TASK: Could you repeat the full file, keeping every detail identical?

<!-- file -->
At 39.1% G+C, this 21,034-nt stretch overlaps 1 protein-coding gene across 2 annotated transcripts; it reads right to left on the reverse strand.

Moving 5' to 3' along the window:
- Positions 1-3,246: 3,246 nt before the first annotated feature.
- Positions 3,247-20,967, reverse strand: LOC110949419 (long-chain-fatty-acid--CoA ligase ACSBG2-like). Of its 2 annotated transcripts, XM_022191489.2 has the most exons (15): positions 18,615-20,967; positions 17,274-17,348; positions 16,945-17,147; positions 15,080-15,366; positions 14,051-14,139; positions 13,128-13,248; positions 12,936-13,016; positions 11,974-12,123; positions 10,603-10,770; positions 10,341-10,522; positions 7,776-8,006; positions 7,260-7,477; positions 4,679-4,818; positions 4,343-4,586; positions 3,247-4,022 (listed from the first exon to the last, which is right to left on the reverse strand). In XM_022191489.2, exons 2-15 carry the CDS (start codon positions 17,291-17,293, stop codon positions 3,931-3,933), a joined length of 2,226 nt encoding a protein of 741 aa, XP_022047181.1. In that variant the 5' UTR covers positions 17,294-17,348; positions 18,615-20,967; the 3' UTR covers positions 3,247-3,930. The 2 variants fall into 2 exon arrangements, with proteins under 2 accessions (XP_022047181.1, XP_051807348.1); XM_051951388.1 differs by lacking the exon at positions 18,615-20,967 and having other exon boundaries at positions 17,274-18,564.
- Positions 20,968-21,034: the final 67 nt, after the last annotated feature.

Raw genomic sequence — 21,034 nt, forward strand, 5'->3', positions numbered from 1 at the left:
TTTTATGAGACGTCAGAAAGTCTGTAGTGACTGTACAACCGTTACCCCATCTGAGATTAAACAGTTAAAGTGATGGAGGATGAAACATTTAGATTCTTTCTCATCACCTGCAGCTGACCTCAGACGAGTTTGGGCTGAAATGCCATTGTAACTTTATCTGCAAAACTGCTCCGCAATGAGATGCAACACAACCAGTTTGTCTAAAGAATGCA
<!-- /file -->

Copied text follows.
At 39.1% G+C, this 21,034-nt stretch overlaps 1 protein-coding gene across 2 annotated transcripts; it reads right to left on the reverse strand.

Moving 5' to 3' along the window:
- Positions 1-3,246: 3,246 nt before the first annotated feature.
- Positions 3,247-20,967, reverse strand: LOC110949419 (long-chain-fatty-acid--CoA ligase ACSBG2-like). Of its 2 annotated transcripts, XM_022191489.2 has the most exons (15): positions 18,615-20,967; positions 17,274-17,348; positions 16,945-17,147; positions 15,080-15,366; positions 14,051-14,139; positions 13,128-13,248; positions 12,936-13,016; positions 11,974-12,123; positions 10,603-10,770; positions 10,341-10,522; positions 7,776-8,006; positions 7,260-7,477; positions 4,679-4,818; positions 4,343-4,586; positions 3,247-4,022 (listed from the first exon to the last, which is right to left on the reverse strand). In XM_022191489.2, exons 2-15 carry the CDS (start codon positions 17,291-17,293, stop codon positions 3,931-3,933), a joined length of 2,226 nt encoding a protein of 741 aa, XP_022047181.1. In that variant the 5' UTR covers positions 17,294-17,348; positions 18,615-20,967; the 3' UTR covers positions 3,247-3,930. The 2 variants fall into 2 exon arrangements, with proteins under 2 accessions (XP_022047181.1, XP_051807348.1); XM_051951388.1 differs by lacking the exon at positions 18,615-20,967 and having other exon boundaries at positions 17,274-18,564.
- Positions 20,968-21,034: the final 67 nt, after the last annotated feature.

Raw genomic sequence — 21,034 nt, forward strand, 5'->3', positions numbered from 1 at the left:
TTTTATGAGACGTCAGAAAGTCTGTAGTGACTGTACAACCGTTACCCCATCTGAGATTAAACAGTTAAAGTGATGGAGGATGAAACATTTAGATTCTTTCTCATCACCTGCAGCTGACCTCAGACGAGTTTGGGCTGAAATGCCATTGTAACTTTATCTGCAAAACTGCTCCGCAATGAGATGCAACACAACCAGTTTGTCTAAAGAATGCA